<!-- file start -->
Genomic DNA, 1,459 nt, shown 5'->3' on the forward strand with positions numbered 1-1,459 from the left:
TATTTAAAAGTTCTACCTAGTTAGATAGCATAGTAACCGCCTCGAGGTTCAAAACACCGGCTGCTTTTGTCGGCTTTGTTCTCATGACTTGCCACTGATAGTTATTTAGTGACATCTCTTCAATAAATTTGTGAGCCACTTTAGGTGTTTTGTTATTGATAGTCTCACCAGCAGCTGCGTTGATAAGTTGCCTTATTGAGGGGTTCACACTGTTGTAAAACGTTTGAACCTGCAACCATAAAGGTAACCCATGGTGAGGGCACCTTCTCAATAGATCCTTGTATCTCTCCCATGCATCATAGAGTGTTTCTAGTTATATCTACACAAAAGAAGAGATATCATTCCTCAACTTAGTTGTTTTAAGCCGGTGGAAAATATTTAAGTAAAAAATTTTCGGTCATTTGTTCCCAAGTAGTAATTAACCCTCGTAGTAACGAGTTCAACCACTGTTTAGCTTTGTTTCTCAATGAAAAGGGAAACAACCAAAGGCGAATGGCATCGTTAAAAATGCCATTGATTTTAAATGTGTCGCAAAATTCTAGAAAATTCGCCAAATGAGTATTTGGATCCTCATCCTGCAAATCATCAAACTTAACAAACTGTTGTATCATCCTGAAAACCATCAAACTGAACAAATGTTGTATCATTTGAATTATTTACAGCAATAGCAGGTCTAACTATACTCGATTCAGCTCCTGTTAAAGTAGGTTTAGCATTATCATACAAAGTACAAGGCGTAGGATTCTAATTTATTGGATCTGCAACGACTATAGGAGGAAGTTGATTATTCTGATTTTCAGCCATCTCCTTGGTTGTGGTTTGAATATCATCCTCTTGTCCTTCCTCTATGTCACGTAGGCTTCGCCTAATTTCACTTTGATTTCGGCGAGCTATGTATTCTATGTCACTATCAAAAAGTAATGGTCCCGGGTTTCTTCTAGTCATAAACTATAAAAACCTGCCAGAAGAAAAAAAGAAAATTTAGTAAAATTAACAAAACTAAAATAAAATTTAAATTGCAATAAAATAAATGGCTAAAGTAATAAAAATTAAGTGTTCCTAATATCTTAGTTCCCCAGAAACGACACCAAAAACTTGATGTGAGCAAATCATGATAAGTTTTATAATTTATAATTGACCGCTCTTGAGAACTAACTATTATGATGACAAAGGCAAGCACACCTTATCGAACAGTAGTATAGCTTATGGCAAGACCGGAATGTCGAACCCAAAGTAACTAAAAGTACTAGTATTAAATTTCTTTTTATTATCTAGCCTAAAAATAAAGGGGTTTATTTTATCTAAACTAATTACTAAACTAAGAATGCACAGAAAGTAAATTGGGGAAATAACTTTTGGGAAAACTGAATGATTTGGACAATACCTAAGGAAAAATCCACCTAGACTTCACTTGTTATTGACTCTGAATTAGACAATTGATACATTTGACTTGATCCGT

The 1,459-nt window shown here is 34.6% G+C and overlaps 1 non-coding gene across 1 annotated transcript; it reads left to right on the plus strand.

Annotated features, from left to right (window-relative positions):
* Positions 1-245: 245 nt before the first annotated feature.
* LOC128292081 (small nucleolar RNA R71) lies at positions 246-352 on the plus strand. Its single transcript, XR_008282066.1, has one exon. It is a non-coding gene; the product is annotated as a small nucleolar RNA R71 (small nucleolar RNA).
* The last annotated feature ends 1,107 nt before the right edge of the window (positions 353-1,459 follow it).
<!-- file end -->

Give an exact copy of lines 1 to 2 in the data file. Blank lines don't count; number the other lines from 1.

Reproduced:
Genomic DNA, 1,459 nt, shown 5'->3' on the forward strand with positions numbered 1-1,459 from the left:
TATTTAAAAGTTCTACCTAGTTAGATAGCATAGTAACCGCCTCGAGGTTCAAAACACCGGCTGCTTTTGTCGGCTTTGTTCTCATGACTTGCCACTGATAGTTATTTAGTGACATCTCTTCAATAAATTTGTGAGCCACTTTAGGTGTTTTGTTATTGATAGTCTCACCAGCAGCTGCGTTGATAAGTTGCCTTATTGAGGGGTTCACACTGTTGTAAAACGTTTGAACCTGCAACCATAAAGGTAACCCATGGTGAGGGCACCTTCTCAATAGATCCTTGTATCTCTCCCATGCATCATAGAGTGTTTCTAGTTATATCTACACAAAAGAAGAGATATCATTCCTCAACTTAGTTGTTTTAAGCCGGTGGAAAATATTTAAGTAAAAAATTTTCGGTCATTTGTTCCCAAGTAGTAATTAACCCTCGTAGTAACGAGTTCAACCACTGTTTAGCTTTGTTTCTCAATGAAAAGGGAAACAACCAAAGGCGAATGGCATCGTTAAAAATGCCATTGATTTTAAATGTGTCGCAAAATTCTAGAAAATTCGCCAAATGAGTATTTGGATCCTCATCCTGCAAATCATCAAACTTAACAAACTGTTGTATCATCCTGAAAACCATCAAACTGAACAAATGTTGTATCATTTGAATTATTTACAGCAATAGCAGGTCTAACTATACTCGATTCAGCTCCTGTTAAAGTAGGTTTAGCATTATCATACAAAGTACAAGGCGTAGGATTCTAATTTATTGGATCTGCAACGACTATAGGAGGAAGTTGATTATTCTGATTTTCAGCCATCTCCTTGGTTGTGGTTTGAATATCATCCTCTTGTCCTTCCTCTATGTCACGTAGGCTTCGCCTAATTTCACTTTGATTTCGGCGAGCTATGTATTCTATGTCACTATCAAAAAGTAATGGTCCCGGGTTTCTTCTAGTCATAAACTATAAAAACCTGCCAGAAGAAAAAAAGAAAATTTAGTAAAATTAACAAAACTAAAATAAAATTTAAATTGCAATAAAATAAATGGCTAAAGTAATAAAAATTAAGTGTTCCTAATATCTTAGTTCCCCAGAAACGACACCAAAAACTTGATGTGAGCAAATCATGATAAGTTTTATAATTTATAATTGACCGCTCTTGAGAACTAACTATTATGATGACAAAGGCAAGCACACCTTATCGAACAGTAGTATAGCTTATGGCAAGACCGGAATGTCGAACCCAAAGTAACTAAAAGTACTAGTATTAAATTTCTTTTTATTATCTAGCCTAAAAATAAAGGGGTTTATTTTATCTAAACTAATTACTAAACTAAGAATGCACAGAAAGTAAATTGGGGAAATAACTTTTGGGAAAACTGAATGATTTGGACAATACCTAAGGAAAAATCCACCTAGACTTCACTTGTTATTGACTCTGAATTAGACAATTGATACATTTGACTTGATCCGT